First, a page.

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NC Budget – Denying the Dentist

[1]I grew up with painful memories of visits to the dentist – and my mother was a bear about me brushing my teeth. I wasn’t even a big candy eater or soda drinker. Yet I still suffered. Today in North Carolina my experience doesn’t have to be repeated. We have basic public health strategies and techniques that are cheap, effective, and, properly applied along with parental involvement in diet and brushing habits, mean that no kid needs to suffer a cavity again.

What’s happened in the last 40 years or so? Easily applied dental sealants, fluoride mouth rinses, a statewide screening program – especially in rural areas — and a system of referral to dentists for treatment when all prevention fails. North Carolina still has a ways to go since nearly one in five kids entering kindergarten has untreated dental decay. But with near last-in-the-nation accessibility to dental services in our state, prevention preserves teeth much better than hard-to-find treatment can fix them.

Unfortunately, the entire NC public health system that has been so successful at contributing to the drop in dental disease in children in on the table for elimination during the current budget crisis. It’s just one of a long line of critical services we depend on that’s up for being cut. Just a few of the other possible cuts include closing to new kids the state’s affordable health insurance program for children of working parents, cutting teacher assistants, eliminating prosthetic devices for poor diabetics, and cutting back on services for the elderly.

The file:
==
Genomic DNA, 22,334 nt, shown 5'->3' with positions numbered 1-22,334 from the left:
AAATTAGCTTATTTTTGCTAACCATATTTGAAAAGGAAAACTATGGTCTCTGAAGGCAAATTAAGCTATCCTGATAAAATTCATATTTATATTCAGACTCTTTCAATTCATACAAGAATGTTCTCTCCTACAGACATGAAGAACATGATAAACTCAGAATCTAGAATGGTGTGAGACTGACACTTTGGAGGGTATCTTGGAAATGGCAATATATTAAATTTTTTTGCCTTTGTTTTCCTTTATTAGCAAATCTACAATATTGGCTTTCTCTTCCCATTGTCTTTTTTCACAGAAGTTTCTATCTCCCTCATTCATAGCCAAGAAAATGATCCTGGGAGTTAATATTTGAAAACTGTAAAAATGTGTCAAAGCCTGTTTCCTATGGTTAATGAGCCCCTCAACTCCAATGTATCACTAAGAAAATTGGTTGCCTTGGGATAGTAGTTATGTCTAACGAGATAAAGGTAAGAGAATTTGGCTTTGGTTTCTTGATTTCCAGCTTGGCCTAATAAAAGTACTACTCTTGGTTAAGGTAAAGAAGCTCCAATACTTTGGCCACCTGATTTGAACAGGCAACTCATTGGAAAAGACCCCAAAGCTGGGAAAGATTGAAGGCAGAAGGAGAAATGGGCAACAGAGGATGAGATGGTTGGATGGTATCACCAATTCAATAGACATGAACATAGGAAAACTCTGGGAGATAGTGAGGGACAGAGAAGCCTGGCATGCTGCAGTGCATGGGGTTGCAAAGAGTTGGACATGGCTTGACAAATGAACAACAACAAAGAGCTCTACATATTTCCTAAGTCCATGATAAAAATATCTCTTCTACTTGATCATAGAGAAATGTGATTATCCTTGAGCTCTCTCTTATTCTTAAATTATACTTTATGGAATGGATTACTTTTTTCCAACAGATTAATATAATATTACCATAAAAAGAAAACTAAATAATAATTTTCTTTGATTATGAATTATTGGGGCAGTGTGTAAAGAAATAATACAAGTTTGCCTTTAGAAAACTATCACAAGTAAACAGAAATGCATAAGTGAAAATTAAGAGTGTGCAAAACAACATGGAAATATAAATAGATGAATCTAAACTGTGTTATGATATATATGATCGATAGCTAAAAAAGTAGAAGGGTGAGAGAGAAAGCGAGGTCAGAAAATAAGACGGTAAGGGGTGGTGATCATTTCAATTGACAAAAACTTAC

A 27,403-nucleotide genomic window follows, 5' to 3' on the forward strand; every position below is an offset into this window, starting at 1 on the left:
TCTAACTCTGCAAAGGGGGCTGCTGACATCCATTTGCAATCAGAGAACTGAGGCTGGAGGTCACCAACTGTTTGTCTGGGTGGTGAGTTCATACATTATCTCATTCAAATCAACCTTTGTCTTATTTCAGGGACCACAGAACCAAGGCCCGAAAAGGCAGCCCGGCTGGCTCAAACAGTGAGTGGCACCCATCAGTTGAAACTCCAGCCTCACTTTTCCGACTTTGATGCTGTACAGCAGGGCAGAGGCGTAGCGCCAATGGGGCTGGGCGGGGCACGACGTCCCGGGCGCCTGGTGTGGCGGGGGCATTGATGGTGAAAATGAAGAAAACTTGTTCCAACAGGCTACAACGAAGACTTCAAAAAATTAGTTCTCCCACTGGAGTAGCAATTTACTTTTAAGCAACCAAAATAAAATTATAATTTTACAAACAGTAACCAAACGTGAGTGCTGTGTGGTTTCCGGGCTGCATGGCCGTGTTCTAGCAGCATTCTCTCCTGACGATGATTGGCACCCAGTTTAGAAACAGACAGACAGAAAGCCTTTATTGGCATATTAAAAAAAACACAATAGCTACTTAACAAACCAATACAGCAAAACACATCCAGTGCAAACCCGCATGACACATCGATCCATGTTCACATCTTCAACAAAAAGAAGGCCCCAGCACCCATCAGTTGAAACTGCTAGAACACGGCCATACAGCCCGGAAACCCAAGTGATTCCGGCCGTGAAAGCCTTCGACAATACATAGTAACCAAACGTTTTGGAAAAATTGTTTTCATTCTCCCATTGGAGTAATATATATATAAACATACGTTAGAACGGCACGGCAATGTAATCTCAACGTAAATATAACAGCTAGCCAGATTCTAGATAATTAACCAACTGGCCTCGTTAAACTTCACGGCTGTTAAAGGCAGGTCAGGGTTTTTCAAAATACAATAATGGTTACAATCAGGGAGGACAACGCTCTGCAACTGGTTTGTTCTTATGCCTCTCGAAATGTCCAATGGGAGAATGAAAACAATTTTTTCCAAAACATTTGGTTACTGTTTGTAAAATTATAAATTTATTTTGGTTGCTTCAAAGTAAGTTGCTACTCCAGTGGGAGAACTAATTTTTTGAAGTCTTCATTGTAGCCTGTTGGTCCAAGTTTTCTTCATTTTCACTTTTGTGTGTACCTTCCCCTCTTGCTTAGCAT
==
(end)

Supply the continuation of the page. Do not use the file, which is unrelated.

Elimination of the public health system’s Oral Health Section is emblematic of many of the serious service cuts now being considered in the NC House budget. Public health programs of this sort operate largely below the radar with effects that can only be discerned over the longer term in a healthier and more productive state. The sort of cuts North Carolina is considering will fundamentally change our health care system for the worse. They will mean our commitment to improving the health and education of our people will be set back years.

The focus may be on higher-profile budget-cutting proposals like shortening the school year or drastically reducing state salaries – but cuts like elimination of our oral health program will have consequences just as far-reaching.